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New YorkMaya Lin

May 3, 2013

Speaking from her Manhattan studio in late 2012 and early 2013, artist Maya Lin discusses her new body of work, which is shown at Pace Gallery in New York City.

Lin began this series of sculptures by examining New York’s ecological past—going back to the time when streams and marshes covered Manhattan through to Hurricane Sandy when rising sea levels wreaked havoc on the city.

As a lifelong environmental activist, Lin has continually created artworks that encourage viewers to rethink their immediate surroundings.

More information and credits

Credits

Producer: Ian Forster. Interview: Ian Forster. Camera: Ian Forster, Rafael Salazar Moreno & Ava Wiland. Sound: Amanda Long & Ava Wiland. Editor: Morgan Riles. Additional Media Courtesy: ABC News, Google Maps, Metropolitan Transit Authority & WNYC. Artwork Courtesy: Maya Lin & The Pace Gallery. Special Thanks: James Ewart.

Closed captionsAvailable in English, German, Romanian, Italian, Japanese, Korean, Chinese, Italian

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Maya Lin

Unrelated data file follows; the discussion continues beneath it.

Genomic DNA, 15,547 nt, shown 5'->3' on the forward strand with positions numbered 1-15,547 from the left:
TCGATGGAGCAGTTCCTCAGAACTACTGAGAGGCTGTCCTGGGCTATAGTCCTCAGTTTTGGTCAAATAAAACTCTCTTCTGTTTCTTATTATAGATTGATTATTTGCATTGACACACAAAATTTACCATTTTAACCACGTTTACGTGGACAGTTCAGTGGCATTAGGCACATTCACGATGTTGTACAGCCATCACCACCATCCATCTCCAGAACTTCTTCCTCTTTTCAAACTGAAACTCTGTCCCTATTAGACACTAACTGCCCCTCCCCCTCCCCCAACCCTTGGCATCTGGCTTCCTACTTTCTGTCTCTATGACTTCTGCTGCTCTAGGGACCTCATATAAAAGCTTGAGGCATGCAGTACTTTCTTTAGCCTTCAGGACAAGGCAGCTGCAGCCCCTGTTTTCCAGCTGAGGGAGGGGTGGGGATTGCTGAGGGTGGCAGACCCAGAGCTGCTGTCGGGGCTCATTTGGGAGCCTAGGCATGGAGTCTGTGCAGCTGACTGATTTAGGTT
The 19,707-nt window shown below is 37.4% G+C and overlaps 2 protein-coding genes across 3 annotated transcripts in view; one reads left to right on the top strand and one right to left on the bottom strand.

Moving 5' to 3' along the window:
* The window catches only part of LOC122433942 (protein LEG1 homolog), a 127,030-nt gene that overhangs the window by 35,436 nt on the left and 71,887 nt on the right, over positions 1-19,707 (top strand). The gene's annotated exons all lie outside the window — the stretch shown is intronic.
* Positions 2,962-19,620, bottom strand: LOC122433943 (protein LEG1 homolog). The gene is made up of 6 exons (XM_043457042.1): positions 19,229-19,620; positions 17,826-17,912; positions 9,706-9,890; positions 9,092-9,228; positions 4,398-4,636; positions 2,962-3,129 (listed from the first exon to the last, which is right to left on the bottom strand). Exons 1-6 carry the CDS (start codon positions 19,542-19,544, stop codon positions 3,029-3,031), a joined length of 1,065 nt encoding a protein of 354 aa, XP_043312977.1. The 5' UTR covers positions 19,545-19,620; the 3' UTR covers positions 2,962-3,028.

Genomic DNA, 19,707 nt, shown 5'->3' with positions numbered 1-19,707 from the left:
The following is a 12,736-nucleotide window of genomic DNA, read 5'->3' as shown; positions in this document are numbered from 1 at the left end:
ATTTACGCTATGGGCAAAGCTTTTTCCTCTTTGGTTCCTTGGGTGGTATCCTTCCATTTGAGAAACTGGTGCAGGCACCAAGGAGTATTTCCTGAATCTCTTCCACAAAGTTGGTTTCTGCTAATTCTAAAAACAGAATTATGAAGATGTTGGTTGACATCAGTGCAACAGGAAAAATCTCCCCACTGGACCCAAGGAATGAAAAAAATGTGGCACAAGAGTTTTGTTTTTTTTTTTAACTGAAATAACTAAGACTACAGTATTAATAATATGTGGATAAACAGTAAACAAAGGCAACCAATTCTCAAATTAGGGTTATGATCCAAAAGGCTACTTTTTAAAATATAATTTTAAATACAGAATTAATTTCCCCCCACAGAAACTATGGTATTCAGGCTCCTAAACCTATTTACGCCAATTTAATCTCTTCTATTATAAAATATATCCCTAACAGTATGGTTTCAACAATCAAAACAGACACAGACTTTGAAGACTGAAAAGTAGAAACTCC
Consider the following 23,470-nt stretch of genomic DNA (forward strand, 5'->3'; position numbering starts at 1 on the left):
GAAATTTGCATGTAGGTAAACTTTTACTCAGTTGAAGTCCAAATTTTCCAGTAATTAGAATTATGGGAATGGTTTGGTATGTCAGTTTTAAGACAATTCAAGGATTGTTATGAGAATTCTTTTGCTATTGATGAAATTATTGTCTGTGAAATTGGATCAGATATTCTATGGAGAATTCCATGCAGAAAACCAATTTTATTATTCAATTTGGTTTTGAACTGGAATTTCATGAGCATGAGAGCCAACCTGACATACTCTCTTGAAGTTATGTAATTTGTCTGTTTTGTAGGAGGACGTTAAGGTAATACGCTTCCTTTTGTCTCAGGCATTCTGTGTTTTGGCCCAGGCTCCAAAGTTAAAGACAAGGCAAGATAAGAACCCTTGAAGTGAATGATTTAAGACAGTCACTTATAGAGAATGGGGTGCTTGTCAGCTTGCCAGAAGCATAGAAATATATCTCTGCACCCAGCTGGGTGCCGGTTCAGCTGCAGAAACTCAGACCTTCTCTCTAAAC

Maya Lin catapulted into the public eye when, as a senior at Yale University, she submitted the winning design in a national competition for a Vietnam Veterans Memorial to be built in Washington, DC. She was trained as an artist and architect, and her sculptures, parks, monuments, and architectural projects are linked by her ideal of making a place for individuals within the landscape. She draws inspiration for her sculpture and architecture from culturally diverse sources, including Japanese gardens, Hopewell Indian earthen mounds, and works by American earthworks artists of the 1960s and 1970s.

Maya Lin

3:35
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10:44
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1:14
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“If we forget what we used to be, then we’ve lost an ability to really be sensitive to our surroundings.”

Maya Lin

On the Environment

13:49
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Artist Maya Lin discusses her three-site installation piece, Groundswell (1993).